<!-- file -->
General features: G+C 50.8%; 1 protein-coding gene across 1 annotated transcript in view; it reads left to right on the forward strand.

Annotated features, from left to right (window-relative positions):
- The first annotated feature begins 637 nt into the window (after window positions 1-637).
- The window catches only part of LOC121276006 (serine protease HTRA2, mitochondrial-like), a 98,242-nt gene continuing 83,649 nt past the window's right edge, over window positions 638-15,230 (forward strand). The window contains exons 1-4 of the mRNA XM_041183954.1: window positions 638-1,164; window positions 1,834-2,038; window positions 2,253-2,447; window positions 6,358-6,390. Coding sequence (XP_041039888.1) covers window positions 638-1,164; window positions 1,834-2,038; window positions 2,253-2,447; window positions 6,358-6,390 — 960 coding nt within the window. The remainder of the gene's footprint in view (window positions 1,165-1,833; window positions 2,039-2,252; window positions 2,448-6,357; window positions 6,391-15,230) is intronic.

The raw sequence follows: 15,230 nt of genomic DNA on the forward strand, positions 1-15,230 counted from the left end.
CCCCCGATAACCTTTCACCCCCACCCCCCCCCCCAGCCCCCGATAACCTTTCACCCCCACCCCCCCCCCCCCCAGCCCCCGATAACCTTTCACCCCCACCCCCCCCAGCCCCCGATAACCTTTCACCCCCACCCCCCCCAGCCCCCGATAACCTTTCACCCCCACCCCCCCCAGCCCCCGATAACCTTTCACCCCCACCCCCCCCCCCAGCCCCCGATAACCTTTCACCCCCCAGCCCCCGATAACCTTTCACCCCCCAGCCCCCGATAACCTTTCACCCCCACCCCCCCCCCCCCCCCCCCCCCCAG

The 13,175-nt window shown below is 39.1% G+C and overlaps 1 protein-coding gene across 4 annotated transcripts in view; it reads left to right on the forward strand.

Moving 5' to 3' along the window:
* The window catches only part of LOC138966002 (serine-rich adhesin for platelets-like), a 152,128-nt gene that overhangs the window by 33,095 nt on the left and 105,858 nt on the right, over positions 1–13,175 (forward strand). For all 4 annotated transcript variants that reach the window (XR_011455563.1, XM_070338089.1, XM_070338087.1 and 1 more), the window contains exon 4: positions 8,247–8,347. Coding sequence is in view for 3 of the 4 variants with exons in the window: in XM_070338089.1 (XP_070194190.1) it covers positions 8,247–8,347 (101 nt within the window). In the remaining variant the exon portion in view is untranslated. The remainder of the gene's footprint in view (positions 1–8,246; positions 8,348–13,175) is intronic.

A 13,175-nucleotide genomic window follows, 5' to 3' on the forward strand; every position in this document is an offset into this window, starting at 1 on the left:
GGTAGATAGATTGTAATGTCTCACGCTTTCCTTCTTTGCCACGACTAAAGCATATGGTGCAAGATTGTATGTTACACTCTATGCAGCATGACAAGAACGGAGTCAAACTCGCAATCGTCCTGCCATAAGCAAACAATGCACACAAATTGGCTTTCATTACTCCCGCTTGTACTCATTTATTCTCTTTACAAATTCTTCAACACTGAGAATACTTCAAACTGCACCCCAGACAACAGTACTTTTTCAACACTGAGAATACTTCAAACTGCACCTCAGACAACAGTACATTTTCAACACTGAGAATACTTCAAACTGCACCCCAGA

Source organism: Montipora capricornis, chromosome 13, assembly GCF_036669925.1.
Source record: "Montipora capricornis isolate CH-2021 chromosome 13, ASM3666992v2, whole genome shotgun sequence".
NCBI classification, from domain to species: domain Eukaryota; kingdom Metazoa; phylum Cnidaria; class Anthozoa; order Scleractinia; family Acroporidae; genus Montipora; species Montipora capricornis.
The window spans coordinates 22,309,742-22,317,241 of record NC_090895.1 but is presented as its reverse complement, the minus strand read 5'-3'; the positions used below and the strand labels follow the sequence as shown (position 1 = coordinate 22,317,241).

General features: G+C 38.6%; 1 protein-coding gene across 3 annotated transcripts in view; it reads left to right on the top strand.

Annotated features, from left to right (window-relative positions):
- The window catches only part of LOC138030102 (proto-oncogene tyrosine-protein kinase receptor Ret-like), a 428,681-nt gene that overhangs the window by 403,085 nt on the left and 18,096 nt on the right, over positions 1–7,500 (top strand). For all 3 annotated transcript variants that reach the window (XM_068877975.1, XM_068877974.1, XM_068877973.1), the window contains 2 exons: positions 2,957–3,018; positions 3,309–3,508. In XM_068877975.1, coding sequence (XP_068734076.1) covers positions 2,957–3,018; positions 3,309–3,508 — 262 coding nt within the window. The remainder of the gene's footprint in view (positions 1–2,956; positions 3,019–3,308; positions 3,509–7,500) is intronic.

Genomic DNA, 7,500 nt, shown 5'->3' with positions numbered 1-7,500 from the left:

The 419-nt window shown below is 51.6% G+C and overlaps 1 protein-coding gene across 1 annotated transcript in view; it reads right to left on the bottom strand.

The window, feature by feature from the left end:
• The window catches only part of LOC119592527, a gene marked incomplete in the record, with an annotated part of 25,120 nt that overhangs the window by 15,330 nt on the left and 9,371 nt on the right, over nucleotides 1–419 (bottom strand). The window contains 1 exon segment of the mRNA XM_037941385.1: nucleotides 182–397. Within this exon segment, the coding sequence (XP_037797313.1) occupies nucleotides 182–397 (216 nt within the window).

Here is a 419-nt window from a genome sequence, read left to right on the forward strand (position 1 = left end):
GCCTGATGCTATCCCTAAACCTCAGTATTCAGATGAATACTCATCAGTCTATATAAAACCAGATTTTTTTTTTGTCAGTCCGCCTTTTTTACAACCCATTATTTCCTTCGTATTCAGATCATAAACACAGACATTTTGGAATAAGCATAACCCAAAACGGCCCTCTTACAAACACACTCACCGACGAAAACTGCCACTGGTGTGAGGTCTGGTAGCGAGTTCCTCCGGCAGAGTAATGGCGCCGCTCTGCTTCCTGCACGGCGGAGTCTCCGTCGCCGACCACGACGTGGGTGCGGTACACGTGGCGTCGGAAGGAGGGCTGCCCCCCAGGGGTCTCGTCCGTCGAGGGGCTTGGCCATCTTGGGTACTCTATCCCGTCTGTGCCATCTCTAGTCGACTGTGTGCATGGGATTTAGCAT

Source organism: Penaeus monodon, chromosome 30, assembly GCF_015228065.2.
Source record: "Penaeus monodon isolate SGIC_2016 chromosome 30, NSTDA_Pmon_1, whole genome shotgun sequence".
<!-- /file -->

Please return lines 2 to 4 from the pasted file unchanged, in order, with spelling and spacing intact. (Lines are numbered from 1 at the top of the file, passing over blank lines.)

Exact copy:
Annotated features, from left to right (window-relative positions):
- The first annotated feature begins 637 nt into the window (after window positions 1-637).
- The window catches only part of LOC121276006 (serine protease HTRA2, mitochondrial-like), a 98,242-nt gene continuing 83,649 nt past the window's right edge, over window positions 638-15,230 (forward strand). The window contains exons 1-4 of the mRNA XM_041183954.1: window positions 638-1,164; window positions 1,834-2,038; window positions 2,253-2,447; window positions 6,358-6,390. Coding sequence (XP_041039888.1) covers window positions 638-1,164; window positions 1,834-2,038; window positions 2,253-2,447; window positions 6,358-6,390 — 960 coding nt within the window. The remainder of the gene's footprint in view (window positions 1,165-1,833; window positions 2,039-2,252; window positions 2,448-6,357; window positions 6,391-15,230) is intronic.